HERE we are. The long journey of forty-six days is ended and we are anchored in Manila Bay, two and a half miles from the shore. At this distance the city is only a shining white line between the blue water and the bluer sky. Hot? You never imagined the real meaning of that word, and yet the thermometer marks only ninety-nine; the moist atmosphere makes it seem many degrees higher. Thin clothing and excitement are helping us to bear the heat, for there is a sense of exhilaration in the thought that we are at last in Oriental America.
We slept on deck last night to be ready for the sight of land at the first glimmer of daylight. At four o’clock I was up and dressed watching the faint outlines of the coast range. The sky was cloudless and the sea like glass. The atmosphere was suffused with the soft dove color tinted with pink which precedes the break of day. Even at that early hour the air was tepid. As we approached the bay, on our left the headlands rose gradually to the Mariveles Mountains: on our right the coast line was low. Almost dividing the entrance to Manila Bay stood Corregidor Island. Vessels usually go in by the Boca Chica, or small mouth, to the north of Corregidor. The American squadron passed in through the Boca Grande, or big mouth, on the memorable first of May. We could see the small island from which the Spanish batteries fired futile shots as Dewey stole by in the darkness. Cavite and the spars and hulls of sunken Spanish warships were pointed out to us by Mr. Worcester, who apparently feels as if he were on his native heath again. The sun rose, a great red ball of fire, and we felt its penetrating rays before it had left the horizon. We came to anchor at half past seven.
At nine o’clock a big steam launch came alongside bringing a large delegation of Filipinos to welcome the Commission. We all crowded to the rail for the first glimpse of our new fellow-citizens. They stood on the deck of the launch as it approached, smiling and .raising their hats and waving their hands with the unAnglo-Saxon gesture used in greeting by all the Latin races. They were dressed in frock coats with high hats, and under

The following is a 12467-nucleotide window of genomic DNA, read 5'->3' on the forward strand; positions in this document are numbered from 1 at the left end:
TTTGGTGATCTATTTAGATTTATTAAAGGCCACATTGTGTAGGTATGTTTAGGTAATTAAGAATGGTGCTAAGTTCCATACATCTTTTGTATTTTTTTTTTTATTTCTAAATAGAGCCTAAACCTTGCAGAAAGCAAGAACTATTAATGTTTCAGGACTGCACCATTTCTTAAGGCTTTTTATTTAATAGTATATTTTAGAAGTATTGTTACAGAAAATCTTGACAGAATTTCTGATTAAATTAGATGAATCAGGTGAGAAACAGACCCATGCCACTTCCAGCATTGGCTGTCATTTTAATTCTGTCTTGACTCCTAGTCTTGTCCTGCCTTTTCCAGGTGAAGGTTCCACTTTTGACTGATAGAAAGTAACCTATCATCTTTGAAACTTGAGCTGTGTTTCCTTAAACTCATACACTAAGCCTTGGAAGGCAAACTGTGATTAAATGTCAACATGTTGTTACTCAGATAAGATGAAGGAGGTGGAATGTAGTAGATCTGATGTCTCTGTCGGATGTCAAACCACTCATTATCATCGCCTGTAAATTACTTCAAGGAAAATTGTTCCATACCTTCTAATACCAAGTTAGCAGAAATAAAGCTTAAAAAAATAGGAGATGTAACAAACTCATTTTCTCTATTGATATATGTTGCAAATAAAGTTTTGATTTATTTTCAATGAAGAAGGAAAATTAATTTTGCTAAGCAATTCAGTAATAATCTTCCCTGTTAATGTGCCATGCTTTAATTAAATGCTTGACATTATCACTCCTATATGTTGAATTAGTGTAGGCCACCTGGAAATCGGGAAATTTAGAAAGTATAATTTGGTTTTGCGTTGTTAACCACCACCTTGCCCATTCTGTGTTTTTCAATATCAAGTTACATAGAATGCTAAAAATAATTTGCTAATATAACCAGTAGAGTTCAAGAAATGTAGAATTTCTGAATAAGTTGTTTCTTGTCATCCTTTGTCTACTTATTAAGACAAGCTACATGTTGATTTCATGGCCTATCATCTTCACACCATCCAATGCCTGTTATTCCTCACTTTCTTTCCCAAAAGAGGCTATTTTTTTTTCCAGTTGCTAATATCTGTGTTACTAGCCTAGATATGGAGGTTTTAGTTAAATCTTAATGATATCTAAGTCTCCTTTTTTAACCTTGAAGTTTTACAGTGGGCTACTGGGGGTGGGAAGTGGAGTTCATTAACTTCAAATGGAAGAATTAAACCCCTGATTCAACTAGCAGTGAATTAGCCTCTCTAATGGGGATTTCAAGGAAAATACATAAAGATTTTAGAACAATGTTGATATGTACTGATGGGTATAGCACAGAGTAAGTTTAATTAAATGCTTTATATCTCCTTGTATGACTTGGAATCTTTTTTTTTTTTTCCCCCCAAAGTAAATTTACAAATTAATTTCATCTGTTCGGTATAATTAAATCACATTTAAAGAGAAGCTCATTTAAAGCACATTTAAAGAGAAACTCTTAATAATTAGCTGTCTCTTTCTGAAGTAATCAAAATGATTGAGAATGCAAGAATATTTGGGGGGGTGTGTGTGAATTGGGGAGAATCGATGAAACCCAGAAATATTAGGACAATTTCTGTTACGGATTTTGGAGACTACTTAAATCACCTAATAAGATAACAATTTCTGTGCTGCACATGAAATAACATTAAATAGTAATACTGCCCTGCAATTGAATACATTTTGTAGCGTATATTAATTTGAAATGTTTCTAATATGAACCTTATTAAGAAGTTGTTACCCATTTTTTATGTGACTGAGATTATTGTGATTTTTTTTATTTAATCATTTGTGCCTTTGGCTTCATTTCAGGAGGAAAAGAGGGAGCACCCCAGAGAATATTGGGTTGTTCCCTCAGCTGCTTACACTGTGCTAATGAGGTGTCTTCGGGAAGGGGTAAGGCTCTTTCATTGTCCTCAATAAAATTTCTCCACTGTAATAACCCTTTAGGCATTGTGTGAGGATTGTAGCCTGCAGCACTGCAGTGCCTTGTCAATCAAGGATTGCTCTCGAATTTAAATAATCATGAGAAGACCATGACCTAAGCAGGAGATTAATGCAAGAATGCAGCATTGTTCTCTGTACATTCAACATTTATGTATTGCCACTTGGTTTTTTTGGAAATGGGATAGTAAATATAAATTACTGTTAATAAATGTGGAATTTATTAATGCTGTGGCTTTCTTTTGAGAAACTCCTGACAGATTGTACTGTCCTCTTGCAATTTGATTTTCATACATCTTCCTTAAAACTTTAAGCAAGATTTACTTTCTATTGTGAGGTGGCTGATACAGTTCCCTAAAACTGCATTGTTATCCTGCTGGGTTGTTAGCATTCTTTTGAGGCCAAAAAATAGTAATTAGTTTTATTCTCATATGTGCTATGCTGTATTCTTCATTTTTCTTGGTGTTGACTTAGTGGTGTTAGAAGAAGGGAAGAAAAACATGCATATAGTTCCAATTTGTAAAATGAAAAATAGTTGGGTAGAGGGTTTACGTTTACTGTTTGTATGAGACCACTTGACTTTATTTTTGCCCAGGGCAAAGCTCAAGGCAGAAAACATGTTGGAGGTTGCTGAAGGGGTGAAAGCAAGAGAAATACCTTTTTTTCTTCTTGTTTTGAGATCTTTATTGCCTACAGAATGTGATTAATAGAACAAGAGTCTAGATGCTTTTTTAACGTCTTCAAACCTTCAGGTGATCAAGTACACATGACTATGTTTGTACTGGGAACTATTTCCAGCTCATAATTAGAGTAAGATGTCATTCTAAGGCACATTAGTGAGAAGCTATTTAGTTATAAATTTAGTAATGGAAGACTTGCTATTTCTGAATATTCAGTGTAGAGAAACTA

the tropical sun I could imagine no more uncomfortable or unsuitable dress. In a few moments they came on board; the judges of the Supreme Court, leaders of the pro-American Filipinos, and a number of ex-members of Aguinaldo’s Malolos Cabinet. Their manners struck me at once as noticeably polished. They were not handsome, but were as intelligent looking a party of men as one would meet anywhere. They reminded me strongly of the Mexicans in face and figure. All spoke Spanish, several had a good knowledge of French, and one or two of the younger men knew a little English. After the introductions were over, the President of the Commission made a speech of welcome, which the Secretary of the Commission interpreted. His rendering of Judge Taft’s cordial Anglo-Saxon greeting to our Filipino friends was a masterpiece. It had all the elegance and stateliness of the grand Spanish manner and yet conveyed the impression of being sincere and from the heart. The delegation was evidently immensely pleased with its reception. I met several of the judges and a physician who had played a conspicuous part in the insurrection, but who now are apparently in sympathy with the Americans. They were lively and enthusiastic, a likeable type.
There has been a continual coming and going all day long of American officials and army officers. After luncheon the Commission returned the military governor’s call. They reported an escort of soldiers and all the adjuncts of a military reception. Their only comment on the affair was, ” hot.” It is now nearly ten o’clock in the evening. The stars seem larger in America, but the Southern Cross is not as wonderful as poets and romancers make it.
Looking toward the land the lights twinkle along shore and on the Luneta, which ” our oldest inhabitant,’ as we call Mr. Worcester, has just pointed out to us. To-morrow we shall go on shore to select the houses available for our use.